This website is best viewed in a browser that supports web standards.

Skip to content or, if you would rather, Skip to navigation.

Northwest Missouri State University

News Release

Dec. 18, 2010

Board of Regents approves creation of radiological sciences degree, adds course for teaching students with autism

MARYVILLE, Mo. - The Northwest Missouri State University Board of Regents, during its regular meeting Friday, Dec. 17, approved several curriculum changes including the creation of a new bachelor of science degree in radiological sciences and an elective graduate-level course aimed at teaching students with autism.

The bachelor of science degree in radiological sciences includes a partnership with St. Luke's School of Radiologic Technology in Kansas City. While St. Luke's offers a two-year certificate program in radiography, the partnership allows students to earn the bachelor of science in radiological sciences degree through coursework taken at St. Luke's and Northwest.

Of the 129 hours required for graduation, 62 hours will be completed at St. Luke's, where adjunct faculty and technical facilities are located. Students will have to meet admission requirements for both Northwest and for St. Luke's.

Northwest Provost Dr. Doug Dunham called the new program a novel approach that will provide additional opportunities for students studying for careers in the health sciences.

"Students who complete their certification at St. Luke's can come to Northwest to complete their bachelor of science or start work at Northwest on their general education courses," Dunham said. "It can work either way, and it provides students additional options to further their post secondary education and get a broader base in their courses."

The Board also approved adding a new graduate elective course, introduction to teaching students with autism spectrum, that will be offered each spring for students working toward a master's of education degree in special education. Dunham noted increased enrollments in special education courses in both the undergraduate and graduate programs, and said the new course will serve the rapidly growing population of students with autism spectrum disorders.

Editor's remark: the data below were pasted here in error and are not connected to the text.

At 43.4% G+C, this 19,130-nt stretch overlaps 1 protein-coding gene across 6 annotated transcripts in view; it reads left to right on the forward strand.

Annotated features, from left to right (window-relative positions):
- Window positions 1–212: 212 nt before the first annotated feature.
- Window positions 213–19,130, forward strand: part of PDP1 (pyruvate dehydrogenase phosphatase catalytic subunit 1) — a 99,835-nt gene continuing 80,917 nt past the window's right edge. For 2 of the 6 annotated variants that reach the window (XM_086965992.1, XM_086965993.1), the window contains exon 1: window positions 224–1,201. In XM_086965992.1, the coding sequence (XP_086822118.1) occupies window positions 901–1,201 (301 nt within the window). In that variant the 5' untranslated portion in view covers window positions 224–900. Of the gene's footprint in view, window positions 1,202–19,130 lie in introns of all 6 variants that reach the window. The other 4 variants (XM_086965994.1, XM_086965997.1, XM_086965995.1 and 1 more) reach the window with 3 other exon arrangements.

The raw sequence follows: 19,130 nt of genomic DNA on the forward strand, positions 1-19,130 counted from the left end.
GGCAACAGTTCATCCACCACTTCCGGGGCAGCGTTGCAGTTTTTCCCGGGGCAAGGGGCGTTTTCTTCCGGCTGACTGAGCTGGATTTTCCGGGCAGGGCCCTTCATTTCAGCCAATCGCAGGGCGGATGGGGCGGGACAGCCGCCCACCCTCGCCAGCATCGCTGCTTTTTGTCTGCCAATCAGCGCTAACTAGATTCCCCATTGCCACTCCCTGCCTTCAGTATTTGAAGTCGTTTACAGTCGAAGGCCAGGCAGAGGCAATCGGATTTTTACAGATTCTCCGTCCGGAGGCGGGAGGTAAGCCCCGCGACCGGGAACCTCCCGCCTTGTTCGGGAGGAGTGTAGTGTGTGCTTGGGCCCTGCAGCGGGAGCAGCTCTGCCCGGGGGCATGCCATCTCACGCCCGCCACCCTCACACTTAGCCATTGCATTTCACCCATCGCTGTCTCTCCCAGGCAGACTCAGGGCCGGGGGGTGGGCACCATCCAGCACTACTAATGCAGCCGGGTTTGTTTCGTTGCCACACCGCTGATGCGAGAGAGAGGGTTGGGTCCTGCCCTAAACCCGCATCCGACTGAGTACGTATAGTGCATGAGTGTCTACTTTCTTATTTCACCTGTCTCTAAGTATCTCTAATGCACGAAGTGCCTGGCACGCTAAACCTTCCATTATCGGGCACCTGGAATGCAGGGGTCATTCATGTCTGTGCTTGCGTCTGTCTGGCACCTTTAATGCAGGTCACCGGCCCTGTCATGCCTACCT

The Board approved deletion of the bachelor of science and bachelor of arts majors in sociology as a result of the University's program review. Dunham noted fewer than 10 students graduate from the sociology program each year, but the Department of Psychology, Sociology and Counseling will continue to offer its comprehensive major in psychology and sociology to students who want to study sociology. Dunham also said students currently enrolled as sociology majors will be allowed to complete their sociology coursework as the major is phased out, and one faculty member will be reassigned to teach psychology courses where demand is greater. 

The sociology program was one of seven academic programs Northwest identified for deletion. The Coordinating Board for Higher Education (CBHE) and the Missouri Department of Higher Education (MDHE) requested a review of all academic programs in the state.

Other curriculum changes approved by the board included a new master of education degree for K-12 educational leadership and a new research report writing course in the Department of Health, Physical Education, Recreation and Dance. The Board approved revisions to requirements for the master of education degree in health and physical education, the master of science degree in recreation, the master of science degree in applied health science and the master of science degree in applied computer science.

In other actions, the Board approved a policy for Northwest to award posthumous degrees to students in good standing who die while enrolled at the University. To be eligible, students must have reached senior status. A student who dies without accumulating the required hours may be recognized as an honorary alumnus. Diplomas and transcripts will reflect the degree was awarded posthumously, and such degrees have no affect on the University's accreditation.

The Board also approved its revised bylaws; approved an agreement between Northwest and the Family, Career and Community Leaders of America (FCCLA) to offer exclusive professional development graduate credit; and approved revisions to Northwest's banking services agreement with Citizens Bank and Trust to restrict pledged securities to securities backed by the U.S. Treasury and adopt pledge security market value requirements as outlined by the state.

The Board of Regents develops policy and has responsibility for sound resource management of the University, and determines general, educational and financial policies.

For more information, please contact:

Mark Hornickel, Communication Manager | 660.562.1704 | Fax: 660.562.1900

Northwest Missouri State University
215 Administration Building | 800 University Drive | Maryville, MO 64468